The name plaque at National Taiwan Democracy Memorial Hall will be removed and replaced with the original Chiang Kai-shek Memorial Hall plaque by the end of July, Vice Minister of Education Lu Mu-lin (呂木琳) said yesterday.
Lu told a press conference at the ministry that the decision was in accordance with the law and resolutions passed by the Legislative Yuan.
Lu was referring to the Cabinet’s scrapping of a draft National Taiwan Democracy Memorial Hall organic act on Aug. 22 and the legislature’s agreement on Dec. 4 that the government withdraw a proposal to abolish the Organic Act of the Chiang Kai-shek Memorial Hall (中正紀念堂組織條例).
The legislature also resolved during its review of the central government’s fiscal budget request for this year that “the name of National Taiwan Democracy Memorial Hall should be changed to Chiang Kai-shek Memorial Hall.”
A resolution passed by the legislature on Tuesday last week said the ministry should replace the name plaque at the main building of the hall as soon as possible.
In 2007, the Democratic Progressive Party (DPP) administration renamed the memorial as part of a campaign to rename monuments and places that honored dictator Chiang Kai-shek (蔣介石).
The move was controversial in part because the changes were made without legislative approval. The replacement of the plaque at the hall led to scuffles between pan-blue and pan-green supporters, leaving a TV cameraman seriously injured.
“The ministry will first submit a plan for the name change and reuse [of the plaque] to the Council for Cultural Affairs and the Department of Cultural Affairs of the Taipei City Government in accordance with the Cultural Assets Protection Act (文化資產保護法) and related regulations,” Lu said.
Changing the plaque is expected to cost about NT$1 million (US$29,700), he said.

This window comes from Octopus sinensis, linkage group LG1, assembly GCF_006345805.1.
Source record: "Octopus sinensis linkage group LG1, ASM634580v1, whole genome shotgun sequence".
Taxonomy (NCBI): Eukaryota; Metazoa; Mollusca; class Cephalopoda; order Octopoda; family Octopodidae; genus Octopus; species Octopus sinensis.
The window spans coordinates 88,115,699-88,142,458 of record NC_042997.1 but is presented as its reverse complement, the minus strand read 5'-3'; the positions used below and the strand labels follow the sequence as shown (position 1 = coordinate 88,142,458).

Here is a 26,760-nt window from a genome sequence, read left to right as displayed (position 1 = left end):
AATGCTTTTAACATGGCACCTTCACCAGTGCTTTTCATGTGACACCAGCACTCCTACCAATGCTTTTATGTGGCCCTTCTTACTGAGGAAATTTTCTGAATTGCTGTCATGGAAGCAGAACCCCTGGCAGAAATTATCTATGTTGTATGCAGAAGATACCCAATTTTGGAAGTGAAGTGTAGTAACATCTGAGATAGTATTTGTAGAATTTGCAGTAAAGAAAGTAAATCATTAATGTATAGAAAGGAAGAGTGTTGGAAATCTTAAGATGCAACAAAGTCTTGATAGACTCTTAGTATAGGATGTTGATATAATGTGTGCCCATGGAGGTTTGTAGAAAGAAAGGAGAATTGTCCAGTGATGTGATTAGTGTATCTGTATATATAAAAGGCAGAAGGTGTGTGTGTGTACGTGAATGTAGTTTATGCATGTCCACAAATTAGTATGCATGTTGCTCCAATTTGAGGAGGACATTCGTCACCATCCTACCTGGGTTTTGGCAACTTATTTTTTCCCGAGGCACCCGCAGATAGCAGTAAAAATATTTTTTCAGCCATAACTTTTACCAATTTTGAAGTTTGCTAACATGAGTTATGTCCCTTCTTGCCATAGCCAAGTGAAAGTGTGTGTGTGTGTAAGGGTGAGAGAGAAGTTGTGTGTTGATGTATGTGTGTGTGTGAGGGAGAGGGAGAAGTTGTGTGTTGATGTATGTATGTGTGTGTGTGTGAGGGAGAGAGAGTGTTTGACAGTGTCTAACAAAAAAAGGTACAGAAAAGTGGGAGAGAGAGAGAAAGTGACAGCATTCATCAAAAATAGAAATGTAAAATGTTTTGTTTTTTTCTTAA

Lu said that although Minister of Education Cheng Jei-cheng (鄭瑞城) said in August last year that the ministry would not change the plaque unless a public forum organized by the ministry reached a consensus in favor of the change, no public forum was arranged.
Lu said this was because the majority of experts invited to a separate forum on educational issues felt that a forum gauging public opinion on the plaque change could increase tensions between supporters of different political parties.
“As for the ‘Liberty Square’ inscription at the entrance to the hall, no changes will be made to it since the square plays an important role in Taiwan’s democratic and cultural development,” Lu said.
The inscription will remain unchanged “so that [the public] can keep a shared memory of the development,” Lu said.
Lu said the honorary guard performances previously held at the memorial hall would also resume on Saturday at the suggestion of “tourism businesses, elected representatives and the public.”
“The ministry is a government branch and should do things in accordance with the law. The ministry has done its best to make the most appropriate decision and drawn up detailed plans [regarding the plaque change] to maintain social harmony. We hope this will put an end to the controversy and that the matter will not cause more fighting among members of the public,” Lu said, adding that the ministry’s decision would stand up to scrutiny.
When asked how the ministry would prevent possible tensions as a result of the plaque change, Lu called on the public to be “tolerant” and refrain from engaging in clashes over the change.